Brief Fact Summary.
The District Court for the District of Rhode Island sanctioned three attorneys for violating Rule 11 of the Federal Rules of Civil Procedure.
Synopsis of Rule of Law.
An attorney does not have to act in bad faith to be sanctioned if the court initiates a Rule 11 inquiry.
Rule 11(b) is not a strict liability provision and a showing of at least culpable carelessness is required before a violation of the Rule can be found.View Full Point of Law
Young filed suit against Providence for the shooting death of her son by two police officers. The district court determined that the three attorneys governing the case violated Rule 11 of the Federal Rules of Civil Procedure. The district court revoked the pro hac vice status of two of the attorneys who were not members of the state’s bar and censured the other attorney. The three attorneys appealed.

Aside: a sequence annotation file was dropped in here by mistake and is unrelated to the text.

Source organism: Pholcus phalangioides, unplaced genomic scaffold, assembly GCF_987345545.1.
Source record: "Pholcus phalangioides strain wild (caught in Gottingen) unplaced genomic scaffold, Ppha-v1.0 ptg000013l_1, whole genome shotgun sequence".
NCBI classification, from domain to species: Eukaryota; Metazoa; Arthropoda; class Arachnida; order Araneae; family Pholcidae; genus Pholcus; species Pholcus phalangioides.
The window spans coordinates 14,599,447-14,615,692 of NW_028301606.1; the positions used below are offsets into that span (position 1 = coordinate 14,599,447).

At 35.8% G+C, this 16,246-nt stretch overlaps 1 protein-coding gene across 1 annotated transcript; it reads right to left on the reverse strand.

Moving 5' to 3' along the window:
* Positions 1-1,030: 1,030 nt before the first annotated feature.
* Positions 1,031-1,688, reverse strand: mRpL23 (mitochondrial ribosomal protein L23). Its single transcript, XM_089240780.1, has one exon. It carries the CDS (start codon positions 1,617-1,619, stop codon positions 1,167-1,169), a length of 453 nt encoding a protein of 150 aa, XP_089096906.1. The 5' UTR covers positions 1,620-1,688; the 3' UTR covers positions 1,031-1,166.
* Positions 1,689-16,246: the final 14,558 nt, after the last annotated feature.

Whether an attorney must have acted in bad faith to be sanctioned if the court initiates a Rule 11 inquiry?
No. The violations are set aside and sanctions are vacated. Rule 11 sanctions were unwarranted because Young’s memorandum did not seek to mislead the judge, nor were any statements in the memorandum false.
(Kennedy, J.) The court fails to establish a clear standard for the type of conduct that warrants a sanction and the required level of bad faith.
Rule 11 of the Federal Rules of Civil Procedure prevents filings made for improper purpose, frivolous arguments, and factual claims without evidentiary support.